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Serge Ibaka’s migration away from the basket

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The once fierce defender has become a shooter over the years, and it appears to be getting worse.

NBA: Minnesota Timberwolves at Orlando Magic Kim Klement-USA TODAY Sports

The trade that sent Serge Ibaka to the Orlando Magic wasn’t exactly well received at the time, but general Manager Rob Hennigan was resolute that the Congolese big man would fill a huge hole on the team.

“Serge’s ability to protect the basket, his ability to defend in a very versatile way, we feel, is really going to help fortify a major weakness for us”, said Hennigan at Ibaka’s formal introduction to fans.

Hennigan traded for the player once called Iblocka, the shot-swatting maestro that conjured up a pace-and-space version of his fellow countryman, Dikembe Mutombo.

In the 2011-12 season, there was no more feared defender in the league. That strike-shortened year saw Ibaka post 241 blocks, which led the league by nearly one hundred. His total dwarfed respected paint protectors like Roy Hibbert (128), Dwight Howard (116), and Defensive Player of the Year Tyson Chandler (89).

Casual fans would say that blocks are enough to evaluate a big man’s defense, but the force known as Iblocka could dazzle every skeptic with a different metric.

For the grizzled beat writer who only believed what his eyes told him, Ibaka was not only an athletic specimen, but he dove for loose balls and rebounded like he was on a 10-day contract. For the NBA stathead who trusted only what he could quantify, Ibaka put up four years of solid metrics in defensive win shares, defensive rating, and defensive box plus /minus between 2010 and 2014.

On top of all of that, the Congolese phenom was only 21-years-old when he first led the league in blocks back in 2010. It seemed like Iblocka was here to stay, and Oklahoma City’s director of scouting, the aforementioned Rob Hennigan, was seen as a genius for finding another gem deep in the draft. Oh, how times have changed.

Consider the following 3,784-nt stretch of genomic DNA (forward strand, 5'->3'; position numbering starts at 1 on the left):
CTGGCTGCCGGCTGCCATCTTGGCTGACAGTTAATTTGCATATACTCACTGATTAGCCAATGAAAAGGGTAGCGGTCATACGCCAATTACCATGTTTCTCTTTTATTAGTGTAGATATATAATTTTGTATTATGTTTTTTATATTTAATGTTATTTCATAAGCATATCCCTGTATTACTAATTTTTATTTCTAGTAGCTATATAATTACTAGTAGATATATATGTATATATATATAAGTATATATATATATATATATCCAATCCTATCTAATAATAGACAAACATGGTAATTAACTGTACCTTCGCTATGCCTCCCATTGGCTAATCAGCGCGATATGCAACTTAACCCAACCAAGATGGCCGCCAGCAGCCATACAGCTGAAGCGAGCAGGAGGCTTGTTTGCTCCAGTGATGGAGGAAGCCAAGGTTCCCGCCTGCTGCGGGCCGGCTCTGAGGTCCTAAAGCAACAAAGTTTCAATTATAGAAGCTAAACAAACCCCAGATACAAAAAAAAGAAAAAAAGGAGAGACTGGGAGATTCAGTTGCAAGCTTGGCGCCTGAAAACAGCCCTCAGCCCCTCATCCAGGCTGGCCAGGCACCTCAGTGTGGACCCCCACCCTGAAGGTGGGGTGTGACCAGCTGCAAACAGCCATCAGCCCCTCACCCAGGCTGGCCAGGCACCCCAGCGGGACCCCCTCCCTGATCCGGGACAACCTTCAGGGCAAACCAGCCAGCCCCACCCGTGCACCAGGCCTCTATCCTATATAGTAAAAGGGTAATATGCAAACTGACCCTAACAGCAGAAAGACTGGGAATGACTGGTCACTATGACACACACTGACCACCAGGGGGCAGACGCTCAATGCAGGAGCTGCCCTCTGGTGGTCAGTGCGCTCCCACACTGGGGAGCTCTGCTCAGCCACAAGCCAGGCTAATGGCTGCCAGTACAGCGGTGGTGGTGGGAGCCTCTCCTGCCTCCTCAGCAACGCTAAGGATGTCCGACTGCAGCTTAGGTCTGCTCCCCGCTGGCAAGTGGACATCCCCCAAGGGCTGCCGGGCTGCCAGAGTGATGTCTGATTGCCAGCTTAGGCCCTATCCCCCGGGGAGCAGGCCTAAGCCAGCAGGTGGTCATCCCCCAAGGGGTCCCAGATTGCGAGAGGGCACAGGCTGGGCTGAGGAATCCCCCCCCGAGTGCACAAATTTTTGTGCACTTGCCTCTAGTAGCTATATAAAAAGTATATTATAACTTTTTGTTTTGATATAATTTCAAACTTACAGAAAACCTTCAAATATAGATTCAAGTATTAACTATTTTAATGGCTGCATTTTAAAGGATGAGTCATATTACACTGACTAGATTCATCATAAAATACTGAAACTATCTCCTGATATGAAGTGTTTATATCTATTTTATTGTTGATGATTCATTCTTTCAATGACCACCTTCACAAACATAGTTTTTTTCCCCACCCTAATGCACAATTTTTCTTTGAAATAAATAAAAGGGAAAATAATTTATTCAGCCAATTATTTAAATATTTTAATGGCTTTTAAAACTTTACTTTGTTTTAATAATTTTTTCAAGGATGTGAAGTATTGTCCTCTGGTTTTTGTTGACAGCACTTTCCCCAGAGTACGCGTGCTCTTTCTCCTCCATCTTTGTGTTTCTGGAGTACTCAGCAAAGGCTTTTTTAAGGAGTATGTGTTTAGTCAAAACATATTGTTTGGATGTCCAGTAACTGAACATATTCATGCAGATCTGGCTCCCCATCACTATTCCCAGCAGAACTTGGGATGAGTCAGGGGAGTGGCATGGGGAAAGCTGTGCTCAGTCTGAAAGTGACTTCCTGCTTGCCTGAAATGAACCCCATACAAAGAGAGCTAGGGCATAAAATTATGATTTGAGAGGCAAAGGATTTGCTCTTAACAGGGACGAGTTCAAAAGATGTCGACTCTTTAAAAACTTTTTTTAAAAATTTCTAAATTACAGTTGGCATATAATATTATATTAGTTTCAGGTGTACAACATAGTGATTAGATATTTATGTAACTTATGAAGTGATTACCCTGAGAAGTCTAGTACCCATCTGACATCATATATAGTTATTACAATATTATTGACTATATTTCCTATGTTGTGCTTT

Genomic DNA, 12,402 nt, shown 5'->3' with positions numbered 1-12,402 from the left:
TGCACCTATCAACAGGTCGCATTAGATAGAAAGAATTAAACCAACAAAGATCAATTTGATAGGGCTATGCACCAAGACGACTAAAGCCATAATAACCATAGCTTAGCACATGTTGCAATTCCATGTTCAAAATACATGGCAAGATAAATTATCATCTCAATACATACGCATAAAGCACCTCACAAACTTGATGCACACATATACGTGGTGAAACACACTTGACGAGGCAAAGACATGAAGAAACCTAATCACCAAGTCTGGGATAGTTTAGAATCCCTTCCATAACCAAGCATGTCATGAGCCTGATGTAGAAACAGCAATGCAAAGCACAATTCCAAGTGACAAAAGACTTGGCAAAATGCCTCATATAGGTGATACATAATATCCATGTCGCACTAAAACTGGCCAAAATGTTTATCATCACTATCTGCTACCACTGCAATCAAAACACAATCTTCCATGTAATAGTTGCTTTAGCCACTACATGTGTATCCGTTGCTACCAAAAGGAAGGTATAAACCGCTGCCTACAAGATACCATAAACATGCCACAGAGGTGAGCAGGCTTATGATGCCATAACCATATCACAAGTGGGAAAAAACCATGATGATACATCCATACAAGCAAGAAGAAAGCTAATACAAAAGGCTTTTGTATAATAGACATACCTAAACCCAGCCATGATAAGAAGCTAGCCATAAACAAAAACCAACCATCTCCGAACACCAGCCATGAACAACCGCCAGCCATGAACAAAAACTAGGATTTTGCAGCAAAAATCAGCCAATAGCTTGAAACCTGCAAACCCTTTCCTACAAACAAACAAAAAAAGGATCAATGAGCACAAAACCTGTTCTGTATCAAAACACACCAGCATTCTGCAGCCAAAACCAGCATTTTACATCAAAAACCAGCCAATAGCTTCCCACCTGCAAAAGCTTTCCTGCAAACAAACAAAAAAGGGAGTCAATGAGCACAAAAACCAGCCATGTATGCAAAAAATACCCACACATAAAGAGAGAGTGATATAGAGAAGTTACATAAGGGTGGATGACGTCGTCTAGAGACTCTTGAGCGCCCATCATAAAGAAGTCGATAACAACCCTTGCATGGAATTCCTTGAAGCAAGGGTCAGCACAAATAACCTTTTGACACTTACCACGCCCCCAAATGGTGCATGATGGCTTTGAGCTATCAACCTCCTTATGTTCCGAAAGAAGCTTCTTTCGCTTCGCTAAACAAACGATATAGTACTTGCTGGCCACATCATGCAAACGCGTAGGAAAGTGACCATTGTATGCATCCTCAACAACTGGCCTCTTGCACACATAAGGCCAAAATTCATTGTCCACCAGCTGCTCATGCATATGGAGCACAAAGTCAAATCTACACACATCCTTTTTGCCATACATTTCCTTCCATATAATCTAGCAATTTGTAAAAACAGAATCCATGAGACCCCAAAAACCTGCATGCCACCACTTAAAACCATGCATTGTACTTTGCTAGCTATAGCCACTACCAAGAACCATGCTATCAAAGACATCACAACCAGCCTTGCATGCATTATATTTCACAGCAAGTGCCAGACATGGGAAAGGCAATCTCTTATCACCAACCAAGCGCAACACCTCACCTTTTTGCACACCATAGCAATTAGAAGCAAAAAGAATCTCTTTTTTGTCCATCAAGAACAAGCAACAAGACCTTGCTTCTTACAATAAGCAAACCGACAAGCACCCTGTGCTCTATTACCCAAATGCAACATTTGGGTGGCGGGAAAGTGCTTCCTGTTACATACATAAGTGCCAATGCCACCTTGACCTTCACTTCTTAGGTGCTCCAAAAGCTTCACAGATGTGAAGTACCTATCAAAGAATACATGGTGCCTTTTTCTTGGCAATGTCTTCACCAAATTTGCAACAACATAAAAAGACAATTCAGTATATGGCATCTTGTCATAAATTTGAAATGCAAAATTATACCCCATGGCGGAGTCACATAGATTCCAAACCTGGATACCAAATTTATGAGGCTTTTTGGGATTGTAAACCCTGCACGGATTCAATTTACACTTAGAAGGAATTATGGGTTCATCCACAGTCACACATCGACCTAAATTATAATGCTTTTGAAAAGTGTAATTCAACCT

With each passing year, Ibaka added a new trick to his offensive repertoire. When he entered the league, he was mostly a banger. In his first season, his average field goal attempted was just six feet from the basket. His rebound percentage on each play was a sky high 17.2 percent.

During the Iblocka period of his career (2010-14), he was able to perfectly balance his diverse skillset. In those four years, his rebounding rate stayed high at 15.3 percent, as did his field goal and block percentage – 54.7 percent and 7.4 percent respectively. He was also able to take and make a deadly midrange jumper that kept defenses honest.

At the start of the 2014-15 season, he added his deadliest tool yet: the three-pointer.

That first season went surprisingly well, as this new dimension to his game added to the growing legend of Ibaka. Now the Thunder had a fierce rim protector, a physical rebounder, and a three-point threat. As expected, his average field goal distance took an upswing from 10.6 feet to 14.4, but his 37.6 percent mark from beyond the arc would more than justify it.